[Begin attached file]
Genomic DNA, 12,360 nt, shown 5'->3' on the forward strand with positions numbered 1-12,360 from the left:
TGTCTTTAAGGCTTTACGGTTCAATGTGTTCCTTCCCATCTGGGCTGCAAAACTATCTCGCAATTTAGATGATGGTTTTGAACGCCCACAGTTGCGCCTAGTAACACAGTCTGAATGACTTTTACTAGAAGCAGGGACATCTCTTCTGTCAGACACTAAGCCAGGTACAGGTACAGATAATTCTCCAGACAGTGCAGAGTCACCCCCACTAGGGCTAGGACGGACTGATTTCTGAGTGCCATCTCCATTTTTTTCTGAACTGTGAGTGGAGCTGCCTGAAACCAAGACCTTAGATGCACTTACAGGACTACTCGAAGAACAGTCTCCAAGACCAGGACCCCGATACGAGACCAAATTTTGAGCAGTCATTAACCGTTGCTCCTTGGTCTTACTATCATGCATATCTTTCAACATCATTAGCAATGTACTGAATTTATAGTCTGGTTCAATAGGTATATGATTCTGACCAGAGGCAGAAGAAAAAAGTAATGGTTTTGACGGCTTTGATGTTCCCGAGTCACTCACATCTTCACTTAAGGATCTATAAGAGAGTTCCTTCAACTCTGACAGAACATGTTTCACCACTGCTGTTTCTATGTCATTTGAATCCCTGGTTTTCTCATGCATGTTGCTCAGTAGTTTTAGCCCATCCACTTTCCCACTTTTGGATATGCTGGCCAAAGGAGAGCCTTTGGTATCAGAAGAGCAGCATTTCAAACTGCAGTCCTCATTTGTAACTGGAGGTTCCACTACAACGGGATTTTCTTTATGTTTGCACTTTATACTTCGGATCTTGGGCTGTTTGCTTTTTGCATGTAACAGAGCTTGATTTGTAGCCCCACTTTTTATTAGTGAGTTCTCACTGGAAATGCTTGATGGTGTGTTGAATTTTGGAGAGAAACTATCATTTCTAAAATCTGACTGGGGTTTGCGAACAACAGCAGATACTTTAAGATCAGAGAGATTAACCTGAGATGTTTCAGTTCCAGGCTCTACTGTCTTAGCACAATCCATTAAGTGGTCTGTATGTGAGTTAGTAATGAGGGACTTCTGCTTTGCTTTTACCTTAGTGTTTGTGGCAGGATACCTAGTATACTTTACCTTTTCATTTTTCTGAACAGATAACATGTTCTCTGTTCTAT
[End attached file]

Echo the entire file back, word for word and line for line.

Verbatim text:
Genomic DNA, 12,360 nt, shown 5'->3' on the forward strand with positions numbered 1-12,360 from the left:
TGTCTTTAAGGCTTTACGGTTCAATGTGTTCCTTCCCATCTGGGCTGCAAAACTATCTCGCAATTTAGATGATGGTTTTGAACGCCCACAGTTGCGCCTAGTAACACAGTCTGAATGACTTTTACTAGAAGCAGGGACATCTCTTCTGTCAGACACTAAGCCAGGTACAGGTACAGATAATTCTCCAGACAGTGCAGAGTCACCCCCACTAGGGCTAGGACGGACTGATTTCTGAGTGCCATCTCCATTTTTTTCTGAACTGTGAGTGGAGCTGCCTGAAACCAAGACCTTAGATGCACTTACAGGACTACTCGAAGAACAGTCTCCAAGACCAGGACCCCGATACGAGACCAAATTTTGAGCAGTCATTAACCGTTGCTCCTTGGTCTTACTATCATGCATATCTTTCAACATCATTAGCAATGTACTGAATTTATAGTCTGGTTCAATAGGTATATGATTCTGACCAGAGGCAGAAGAAAAAAGTAATGGTTTTGACGGCTTTGATGTTCCCGAGTCACTCACATCTTCACTTAAGGATCTATAAGAGAGTTCCTTCAACTCTGACAGAACATGTTTCACCACTGCTGTTTCTATGTCATTTGAATCCCTGGTTTTCTCATGCATGTTGCTCAGTAGTTTTAGCCCATCCACTTTCCCACTTTTGGATATGCTGGCCAAAGGAGAGCCTTTGGTATCAGAAGAGCAGCATTTCAAACTGCAGTCCTCATTTGTAACTGGAGGTTCCACTACAACGGGATTTTCTTTATGTTTGCACTTTATACTTCGGATCTTGGGCTGTTTGCTTTTTGCATGTAACAGAGCTTGATTTGTAGCCCCACTTTTTATTAGTGAGTTCTCACTGGAAATGCTTGATGGTGTGTTGAATTTTGGAGAGAAACTATCATTTCTAAAATCTGACTGGGGTTTGCGAACAACAGCAGATACTTTAAGATCAGAGAGATTAACCTGAGATGTTTCAGTTCCAGGCTCTACTGTCTTAGCACAATCCATTAAGTGGTCTGTATGTGAGTTAGTAATGAGGGACTTCTGCTTTGCTTTTACCTTAGTGTTTGTGGCAGGATACCTAGTATACTTTACCTTTTCATTTTTCTGAACAGATAACATGTTCTCTGTTCTAT